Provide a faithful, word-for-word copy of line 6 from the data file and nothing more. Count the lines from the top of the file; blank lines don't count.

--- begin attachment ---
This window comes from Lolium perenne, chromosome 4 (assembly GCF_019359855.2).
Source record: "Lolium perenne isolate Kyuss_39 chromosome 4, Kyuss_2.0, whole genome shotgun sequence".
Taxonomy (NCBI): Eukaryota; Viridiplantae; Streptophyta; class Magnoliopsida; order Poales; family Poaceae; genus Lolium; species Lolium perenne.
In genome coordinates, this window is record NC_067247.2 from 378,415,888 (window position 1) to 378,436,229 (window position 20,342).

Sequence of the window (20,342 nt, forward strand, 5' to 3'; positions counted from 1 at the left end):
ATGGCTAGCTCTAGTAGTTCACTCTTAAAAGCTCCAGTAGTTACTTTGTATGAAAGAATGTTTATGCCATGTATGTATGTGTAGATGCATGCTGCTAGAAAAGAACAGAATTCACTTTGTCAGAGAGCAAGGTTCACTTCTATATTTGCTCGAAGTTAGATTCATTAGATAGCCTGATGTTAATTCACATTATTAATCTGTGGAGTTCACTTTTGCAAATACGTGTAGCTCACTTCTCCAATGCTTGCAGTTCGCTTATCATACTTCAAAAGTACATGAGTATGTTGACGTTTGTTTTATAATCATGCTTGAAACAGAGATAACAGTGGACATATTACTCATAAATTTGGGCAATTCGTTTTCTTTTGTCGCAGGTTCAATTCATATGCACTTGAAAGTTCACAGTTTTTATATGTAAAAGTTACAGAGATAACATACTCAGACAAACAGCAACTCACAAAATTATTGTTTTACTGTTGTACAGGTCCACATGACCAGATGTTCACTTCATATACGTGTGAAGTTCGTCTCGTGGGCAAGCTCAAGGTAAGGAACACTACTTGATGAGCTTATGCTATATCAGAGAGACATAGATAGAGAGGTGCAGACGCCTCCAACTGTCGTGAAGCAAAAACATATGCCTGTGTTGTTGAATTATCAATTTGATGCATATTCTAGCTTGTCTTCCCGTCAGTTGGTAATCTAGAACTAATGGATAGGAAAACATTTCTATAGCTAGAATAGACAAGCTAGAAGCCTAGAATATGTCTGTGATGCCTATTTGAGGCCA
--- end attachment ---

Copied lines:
ATGGCTAGCTCTAGTAGTTCACTCTTAAAAGCTCCAGTAGTTACTTTGTATGAAAGAATGTTTATGCCATGTATGTATGTGTAGATGCATGCTGCTAGAAAAGAACAGAATTCACTTTGTCAGAGAGCAAGGTTCACTTCTATATTTGCTCGAAGTTAGATTCATTAGATAGCCTGATGTTAATTCACATTATTAATCTGTGGAGTTCACTTTTGCAAATACGTGTAGCTCACTTCTCCAATGCTTGCAGTTCGCTTATCATACTTCAAAAGTACATGAGTATGTTGACGTTTGTTTTATAATCATGCTTGAAACAGAGATAACAGTGGACATATTACTCATAAATTTGGGCAATTCGTTTTCTTTTGTCGCAGGTTCAATTCATATGCACTTGAAAGTTCACAGTTTTTATATGTAAAAGTTACAGAGATAACATACTCAGACAAACAGCAACTCACAAAATTATTGTTTTACTGTTGTACAGGTCCACATGACCAGATGTTCACTTCATATACGTGTGAAGTTCGTCTCGTGGGCAAGCTCAAGGTAAGGAACACTACTTGATGAGCTTATGCTATATCAGAGAGACATAGATAGAGAGGTGCAGACGCCTCCAACTGTCGTGAAGCAAAAACATATGCCTGTGTTGTTGAATTATCAATTTGATGCATATTCTAGCTTGTCTTCCCGTCAGTTGGTAATCTAGAACTAATGGATAGGAAAACATTTCTATAGCTAGAATAGACAAGCTAGAAGCCTAGAATATGTCTGTGATGCCTATTTGAGGCCA